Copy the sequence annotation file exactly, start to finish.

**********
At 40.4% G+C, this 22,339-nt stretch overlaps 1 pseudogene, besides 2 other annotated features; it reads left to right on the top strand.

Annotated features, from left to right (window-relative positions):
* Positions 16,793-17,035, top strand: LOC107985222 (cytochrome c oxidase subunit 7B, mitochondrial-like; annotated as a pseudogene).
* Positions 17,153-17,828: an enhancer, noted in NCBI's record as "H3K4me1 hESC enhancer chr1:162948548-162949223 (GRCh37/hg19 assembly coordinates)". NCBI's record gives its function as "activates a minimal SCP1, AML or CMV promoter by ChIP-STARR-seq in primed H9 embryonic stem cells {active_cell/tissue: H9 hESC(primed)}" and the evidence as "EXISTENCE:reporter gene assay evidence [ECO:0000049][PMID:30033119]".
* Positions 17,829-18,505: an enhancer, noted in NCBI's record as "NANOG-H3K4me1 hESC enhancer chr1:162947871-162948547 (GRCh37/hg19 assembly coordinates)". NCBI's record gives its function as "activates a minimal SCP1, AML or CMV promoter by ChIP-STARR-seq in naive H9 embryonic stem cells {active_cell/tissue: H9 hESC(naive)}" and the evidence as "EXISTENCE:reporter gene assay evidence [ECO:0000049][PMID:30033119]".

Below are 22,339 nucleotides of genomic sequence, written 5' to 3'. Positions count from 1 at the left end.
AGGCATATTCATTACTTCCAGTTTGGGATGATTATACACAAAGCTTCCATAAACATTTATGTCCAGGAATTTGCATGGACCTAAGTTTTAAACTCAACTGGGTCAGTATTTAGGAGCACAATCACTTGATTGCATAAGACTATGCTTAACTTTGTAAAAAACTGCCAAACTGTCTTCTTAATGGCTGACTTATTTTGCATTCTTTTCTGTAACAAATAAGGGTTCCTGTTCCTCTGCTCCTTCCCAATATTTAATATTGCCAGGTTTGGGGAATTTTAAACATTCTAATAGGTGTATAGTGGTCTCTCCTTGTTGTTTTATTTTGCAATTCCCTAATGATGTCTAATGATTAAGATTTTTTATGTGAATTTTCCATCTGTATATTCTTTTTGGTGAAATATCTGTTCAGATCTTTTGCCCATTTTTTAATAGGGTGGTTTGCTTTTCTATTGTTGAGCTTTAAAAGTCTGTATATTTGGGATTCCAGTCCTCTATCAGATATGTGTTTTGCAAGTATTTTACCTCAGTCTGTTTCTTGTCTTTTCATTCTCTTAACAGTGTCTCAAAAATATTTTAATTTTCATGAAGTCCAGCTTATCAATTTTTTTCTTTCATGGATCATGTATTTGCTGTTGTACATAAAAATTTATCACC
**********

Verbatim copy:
At 40.4% G+C, this 22,339-nt stretch overlaps 1 pseudogene, besides 2 other annotated features; it reads left to right on the top strand.

Annotated features, from left to right (window-relative positions):
* Positions 16,793-17,035, top strand: LOC107985222 (cytochrome c oxidase subunit 7B, mitochondrial-like; annotated as a pseudogene).
* Positions 17,153-17,828: an enhancer, noted in NCBI's record as "H3K4me1 hESC enhancer chr1:162948548-162949223 (GRCh37/hg19 assembly coordinates)". NCBI's record gives its function as "activates a minimal SCP1, AML or CMV promoter by ChIP-STARR-seq in primed H9 embryonic stem cells {active_cell/tissue: H9 hESC(primed)}" and the evidence as "EXISTENCE:reporter gene assay evidence [ECO:0000049][PMID:30033119]".
* Positions 17,829-18,505: an enhancer, noted in NCBI's record as "NANOG-H3K4me1 hESC enhancer chr1:162947871-162948547 (GRCh37/hg19 assembly coordinates)". NCBI's record gives its function as "activates a minimal SCP1, AML or CMV promoter by ChIP-STARR-seq in naive H9 embryonic stem cells {active_cell/tissue: H9 hESC(naive)}" and the evidence as "EXISTENCE:reporter gene assay evidence [ECO:0000049][PMID:30033119]".

Below are 22,339 nucleotides of genomic sequence, written 5' to 3'. Positions count from 1 at the left end.
AGGCATATTCATTACTTCCAGTTTGGGATGATTATACACAAAGCTTCCATAAACATTTATGTCCAGGAATTTGCATGGACCTAAGTTTTAAACTCAACTGGGTCAGTATTTAGGAGCACAATCACTTGATTGCATAAGACTATGCTTAACTTTGTAAAAAACTGCCAAACTGTCTTCTTAATGGCTGACTTATTTTGCATTCTTTTCTGTAACAAATAAGGGTTCCTGTTCCTCTGCTCCTTCCCAATATTTAATATTGCCAGGTTTGGGGAATTTTAAACATTCTAATAGGTGTATAGTGGTCTCTCCTTGTTGTTTTATTTTGCAATTCCCTAATGATGTCTAATGATTAAGATTTTTTATGTGAATTTTCCATCTGTATATTCTTTTTGGTGAAATATCTGTTCAGATCTTTTGCCCATTTTTTAATAGGGTGGTTTGCTTTTCTATTGTTGAGCTTTAAAAGTCTGTATATTTGGGATTCCAGTCCTCTATCAGATATGTGTTTTGCAAGTATTTTACCTCAGTCTGTTTCTTGTCTTTTCATTCTCTTAACAGTGTCTCAAAAATATTTTAATTTTCATGAAGTCCAGCTTATCAATTTTTTTCTTTCATGGATCATGTATTTGCTGTTGTACATAAAAATTTATCACC